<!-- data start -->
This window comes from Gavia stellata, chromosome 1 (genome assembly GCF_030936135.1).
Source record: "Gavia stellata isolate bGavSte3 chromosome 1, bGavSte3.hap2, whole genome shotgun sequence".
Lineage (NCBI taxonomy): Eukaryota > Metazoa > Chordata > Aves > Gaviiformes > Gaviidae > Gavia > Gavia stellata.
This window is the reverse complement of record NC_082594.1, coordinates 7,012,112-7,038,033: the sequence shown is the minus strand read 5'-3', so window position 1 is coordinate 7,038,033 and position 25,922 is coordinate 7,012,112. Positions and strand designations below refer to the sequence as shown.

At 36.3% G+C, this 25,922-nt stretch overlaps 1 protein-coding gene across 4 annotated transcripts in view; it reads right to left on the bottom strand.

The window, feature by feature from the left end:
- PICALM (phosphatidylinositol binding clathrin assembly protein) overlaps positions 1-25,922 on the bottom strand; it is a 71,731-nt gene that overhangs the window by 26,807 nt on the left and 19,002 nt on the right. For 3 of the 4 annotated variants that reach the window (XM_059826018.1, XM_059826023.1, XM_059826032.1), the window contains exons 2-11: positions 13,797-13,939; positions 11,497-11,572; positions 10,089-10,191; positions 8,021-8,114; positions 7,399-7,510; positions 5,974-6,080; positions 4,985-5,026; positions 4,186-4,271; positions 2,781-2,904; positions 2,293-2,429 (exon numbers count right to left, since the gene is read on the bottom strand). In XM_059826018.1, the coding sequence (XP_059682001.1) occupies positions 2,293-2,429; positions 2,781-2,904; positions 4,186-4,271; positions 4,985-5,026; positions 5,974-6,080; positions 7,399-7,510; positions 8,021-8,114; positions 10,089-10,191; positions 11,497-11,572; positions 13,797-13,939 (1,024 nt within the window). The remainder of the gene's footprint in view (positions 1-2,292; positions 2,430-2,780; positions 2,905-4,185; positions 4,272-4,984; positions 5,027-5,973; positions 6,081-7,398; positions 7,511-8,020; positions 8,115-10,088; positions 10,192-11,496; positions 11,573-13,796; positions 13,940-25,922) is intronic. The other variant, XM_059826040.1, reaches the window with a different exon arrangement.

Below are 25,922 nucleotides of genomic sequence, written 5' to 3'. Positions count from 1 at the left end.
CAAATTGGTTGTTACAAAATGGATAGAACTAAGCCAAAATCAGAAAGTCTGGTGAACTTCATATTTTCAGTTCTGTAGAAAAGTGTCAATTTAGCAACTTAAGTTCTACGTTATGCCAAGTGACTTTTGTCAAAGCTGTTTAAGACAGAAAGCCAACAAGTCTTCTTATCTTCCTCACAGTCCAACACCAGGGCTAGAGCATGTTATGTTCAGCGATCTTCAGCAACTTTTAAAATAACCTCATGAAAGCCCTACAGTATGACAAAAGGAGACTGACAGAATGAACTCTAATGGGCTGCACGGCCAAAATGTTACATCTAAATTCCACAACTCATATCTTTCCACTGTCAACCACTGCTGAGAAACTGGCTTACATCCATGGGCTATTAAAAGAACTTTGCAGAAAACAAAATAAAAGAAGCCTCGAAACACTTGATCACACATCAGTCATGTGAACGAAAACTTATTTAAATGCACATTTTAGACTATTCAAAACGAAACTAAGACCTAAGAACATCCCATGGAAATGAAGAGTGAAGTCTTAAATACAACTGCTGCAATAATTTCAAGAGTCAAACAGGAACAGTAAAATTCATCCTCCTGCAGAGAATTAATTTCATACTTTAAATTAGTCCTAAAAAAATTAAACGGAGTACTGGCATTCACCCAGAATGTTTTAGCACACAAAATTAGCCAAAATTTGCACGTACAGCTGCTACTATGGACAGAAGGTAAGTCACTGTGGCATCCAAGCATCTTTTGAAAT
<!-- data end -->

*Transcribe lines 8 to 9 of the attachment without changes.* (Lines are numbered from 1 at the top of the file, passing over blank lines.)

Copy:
Below are 25,922 nucleotides of genomic sequence, written 5' to 3'. Positions count from 1 at the left end.
CAAATTGGTTGTTACAAAATGGATAGAACTAAGCCAAAATCAGAAAGTCTGGTGAACTTCATATTTTCAGTTCTGTAGAAAAGTGTCAATTTAGCAACTTAAGTTCTACGTTATGCCAAGTGACTTTTGTCAAAGCTGTTTAAGACAGAAAGCCAACAAGTCTTCTTATCTTCCTCACAGTCCAACACCAGGGCTAGAGCATGTTATGTTCAGCGATCTTCAGCAACTTTTAAAATAACCTCATGAAAGCCCTACAGTATGACAAAAGGAGACTGACAGAATGAACTCTAATGGGCTGCACGGCCAAAATGTTACATCTAAATTCCACAACTCATATCTTTCCACTGTCAACCACTGCTGAGAAACTGGCTTACATCCATGGGCTATTAAAAGAACTTTGCAGAAAACAAAATAAAAGAAGCCTCGAAACACTTGATCACACATCAGTCATGTGAACGAAAACTTATTTAAATGCACATTTTAGACTATTCAAAACGAAACTAAGACCTAAGAACATCCCATGGAAATGAAGAGTGAAGTCTTAAATACAACTGCTGCAATAATTTCAAGAGTCAAACAGGAACAGTAAAATTCATCCTCCTGCAGAGAATTAATTTCATACTTTAAATTAGTCCTAAAAAAATTAAACGGAGTACTGGCATTCACCCAGAATGTTTTAGCACACAAAATTAGCCAAAATTTGCACGTACAGCTGCTACTATGGACAGAAGGTAAGTCACTGTGGCATCCAAGCATCTTTTGAAAT